Discussion

We present a novel method of robot-assisted training for upper-limb motor impairment that is based on individualized selection of movements. Specifically, training with movements located within regions of steep transition from high to low performance on the individual’s performance maps led to noticable improvement in FMA-UE clinical scores compared to training with standard (non-individualised) centre-out movements. The statistical effect size was large (partial η2 = 0.5), and highly significant (p < 0.003). To our knowledge this is the first demonstration of boosting UL motor capacity by the individualised selection of robot-assisted training sets.

The large statistical effect size is particularly striking, especially given that it was demonstrated on a population of moderate to severe chronic hemiparetic participants, who tend to show poorer recovery [36, 37]. Importantly the benefit was demonstrated in terms of clinical assessment (FMA-UE scores) suggesting that our method is effective in reducing UL motor impairment, rather than being limited to task-related training effects. Although there was no improvement in the secondary clinical outcome measures, potentially due to the rather crude scale for MAS and BI and a floor effect for UL nMAS (see Additional file 1: Table S3), the large statistical effect size for the primary clinical outcome measure (FM-UE) suggests it is a step in the right direction. Likewise, given the small sample size, the possibility that the steepest gradient effect is overestimated cannot be ruled out, but the large statistical effect size justifies further trials with large sample sizes to confirm the therapeutic effect.

Overall, the positive effect of both performance-based (steepest gradients) and standard robot-assisted training on improving clinical scores was maintained for at least 1 month for most participants, echoing previous studies [38]. However, in our study the superior benefit of steepest gradients-based training over and above the standard was not retained for about half the group. Understanding this null effect requires further study. One potential explanation is that steepest-gradients-based training may boost the rate of improvement, perhaps due to the focus on movements that optimise improvement, while minimizing time spent on movements that do not contribute to improvement, but this higher rate of gain may be accompanied with less efficient consolidation. It is possible, therefore, that longer training with more repetitions of steepest-gradients -selected movements would increase the early gain seen in steepest-gradients-based training, and also improve its long-term consolidation. Encouraging support for this prediction is our finding of a tight positive relationship between the baseline level and improvement in FMA-UE score. This suggests that longer training would lead to some acceleration of improvement, as individual trainees move from their baseline to higher and higher scores and derive greater benefit from additional training. Combining steepest-gradients-based training and transcranial direct current stimulation (tDCS) over the ipsilesional motor cortex may also promote consolidation and further enhance the effect, based on the effectiveness of that method in enhancing motor learning consolidation in healthy participants [39] and its applicability for use in stroke patient population [40]; however, clinical evidence is still weak [41].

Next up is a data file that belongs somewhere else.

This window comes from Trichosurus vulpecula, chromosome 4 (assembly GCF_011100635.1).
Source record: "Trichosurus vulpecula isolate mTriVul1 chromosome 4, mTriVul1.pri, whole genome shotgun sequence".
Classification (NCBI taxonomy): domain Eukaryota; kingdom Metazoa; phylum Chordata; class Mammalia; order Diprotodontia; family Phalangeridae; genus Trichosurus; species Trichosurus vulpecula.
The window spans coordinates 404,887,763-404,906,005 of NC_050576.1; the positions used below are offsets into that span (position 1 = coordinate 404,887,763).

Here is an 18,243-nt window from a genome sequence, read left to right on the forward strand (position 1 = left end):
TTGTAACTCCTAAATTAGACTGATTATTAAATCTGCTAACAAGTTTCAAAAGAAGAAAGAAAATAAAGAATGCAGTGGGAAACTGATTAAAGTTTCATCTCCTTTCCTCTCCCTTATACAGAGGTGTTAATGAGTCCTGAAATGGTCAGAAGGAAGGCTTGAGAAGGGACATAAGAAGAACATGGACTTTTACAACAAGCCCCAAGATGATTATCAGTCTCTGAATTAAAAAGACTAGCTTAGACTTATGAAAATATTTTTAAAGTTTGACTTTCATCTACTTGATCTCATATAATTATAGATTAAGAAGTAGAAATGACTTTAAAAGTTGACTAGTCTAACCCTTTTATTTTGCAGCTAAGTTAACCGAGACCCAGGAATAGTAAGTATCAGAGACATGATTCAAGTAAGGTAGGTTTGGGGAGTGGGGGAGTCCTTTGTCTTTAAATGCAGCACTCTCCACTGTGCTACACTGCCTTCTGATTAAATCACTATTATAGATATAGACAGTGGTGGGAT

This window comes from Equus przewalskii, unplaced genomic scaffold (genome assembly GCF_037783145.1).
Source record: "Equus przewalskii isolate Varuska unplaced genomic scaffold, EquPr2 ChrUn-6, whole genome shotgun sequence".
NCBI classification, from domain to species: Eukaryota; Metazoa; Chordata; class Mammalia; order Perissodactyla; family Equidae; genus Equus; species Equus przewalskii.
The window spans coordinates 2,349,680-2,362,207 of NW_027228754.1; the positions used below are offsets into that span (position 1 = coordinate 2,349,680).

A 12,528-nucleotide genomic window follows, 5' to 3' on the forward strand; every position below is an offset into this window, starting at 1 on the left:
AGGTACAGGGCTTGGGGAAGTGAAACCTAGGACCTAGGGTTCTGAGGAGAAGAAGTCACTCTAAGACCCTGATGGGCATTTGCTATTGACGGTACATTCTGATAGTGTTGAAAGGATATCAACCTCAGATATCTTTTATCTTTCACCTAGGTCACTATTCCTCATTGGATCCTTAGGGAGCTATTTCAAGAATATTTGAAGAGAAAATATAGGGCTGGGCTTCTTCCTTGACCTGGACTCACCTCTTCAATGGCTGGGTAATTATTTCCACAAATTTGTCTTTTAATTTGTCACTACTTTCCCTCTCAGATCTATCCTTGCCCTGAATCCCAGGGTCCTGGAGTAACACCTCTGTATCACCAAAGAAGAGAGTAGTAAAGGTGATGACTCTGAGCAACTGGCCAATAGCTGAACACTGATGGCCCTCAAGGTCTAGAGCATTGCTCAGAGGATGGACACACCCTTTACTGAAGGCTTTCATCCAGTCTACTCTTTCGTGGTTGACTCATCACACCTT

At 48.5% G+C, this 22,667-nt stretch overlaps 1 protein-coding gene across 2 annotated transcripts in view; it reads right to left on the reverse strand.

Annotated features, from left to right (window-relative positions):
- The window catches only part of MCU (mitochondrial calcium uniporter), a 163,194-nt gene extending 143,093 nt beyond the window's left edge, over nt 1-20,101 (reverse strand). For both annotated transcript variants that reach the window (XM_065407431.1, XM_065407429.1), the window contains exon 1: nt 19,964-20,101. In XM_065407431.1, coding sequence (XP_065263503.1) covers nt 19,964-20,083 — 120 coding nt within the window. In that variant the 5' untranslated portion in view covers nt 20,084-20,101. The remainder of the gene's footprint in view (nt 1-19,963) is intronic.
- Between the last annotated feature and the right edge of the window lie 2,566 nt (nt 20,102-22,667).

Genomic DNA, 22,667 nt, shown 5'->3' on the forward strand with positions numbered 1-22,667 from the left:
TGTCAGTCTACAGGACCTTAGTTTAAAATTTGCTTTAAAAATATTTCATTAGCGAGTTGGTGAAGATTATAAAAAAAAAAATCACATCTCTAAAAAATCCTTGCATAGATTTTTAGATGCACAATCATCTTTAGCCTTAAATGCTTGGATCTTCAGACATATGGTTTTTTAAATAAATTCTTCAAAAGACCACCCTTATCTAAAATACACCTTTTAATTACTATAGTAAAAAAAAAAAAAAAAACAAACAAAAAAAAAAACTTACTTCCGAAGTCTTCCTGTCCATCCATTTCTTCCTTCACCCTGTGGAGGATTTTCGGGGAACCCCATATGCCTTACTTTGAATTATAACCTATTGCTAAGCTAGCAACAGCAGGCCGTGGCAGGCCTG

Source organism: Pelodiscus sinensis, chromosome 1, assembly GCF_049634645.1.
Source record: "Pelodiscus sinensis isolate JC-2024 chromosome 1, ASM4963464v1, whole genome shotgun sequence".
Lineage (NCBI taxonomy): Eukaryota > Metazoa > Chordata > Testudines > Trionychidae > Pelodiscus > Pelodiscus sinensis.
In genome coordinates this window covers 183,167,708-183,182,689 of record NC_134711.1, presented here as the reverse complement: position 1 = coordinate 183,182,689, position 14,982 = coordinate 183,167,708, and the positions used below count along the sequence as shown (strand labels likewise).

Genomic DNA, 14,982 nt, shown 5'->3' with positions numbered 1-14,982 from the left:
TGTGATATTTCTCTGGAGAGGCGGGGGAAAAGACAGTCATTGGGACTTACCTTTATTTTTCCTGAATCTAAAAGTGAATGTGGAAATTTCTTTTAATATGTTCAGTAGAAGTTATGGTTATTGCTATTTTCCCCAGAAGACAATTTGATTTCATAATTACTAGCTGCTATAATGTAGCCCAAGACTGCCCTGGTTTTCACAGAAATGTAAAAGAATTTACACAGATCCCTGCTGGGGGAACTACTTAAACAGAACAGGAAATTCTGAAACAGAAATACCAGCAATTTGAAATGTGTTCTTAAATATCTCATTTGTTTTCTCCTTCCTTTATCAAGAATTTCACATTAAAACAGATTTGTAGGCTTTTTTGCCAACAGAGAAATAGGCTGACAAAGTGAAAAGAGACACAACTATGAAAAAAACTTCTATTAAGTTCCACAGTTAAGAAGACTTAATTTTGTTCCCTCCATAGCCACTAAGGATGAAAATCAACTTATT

Considering the severity of hemiparesis for some of the participants, the 5-week training period of our proof-of-concept study may have been insufficient. This might account for the fact that despite strong evidence for superior benefit of the steepest gradients training approach, the overall post-training change in FMA-UE score did not reach the criterion for a minimum detectable score change (5.2 points) [42]. However, the 3 least impaired individuals did exceed this threshold. Note also that -based on the linear relationship between post-training improvement and baseline scores - surpassing this “minimum detectable change” after 5 weeks of steepest-gradient training would be predicted for individuals with baseline FMA-UE scores of at least 24 points, whereas a baseline level of at least 42 points would be needed to benefit from control training. In other words, we expect our protocol to have benefit for a wider range of abilities. Of course, larger sample sizes are needed to verify this prediction.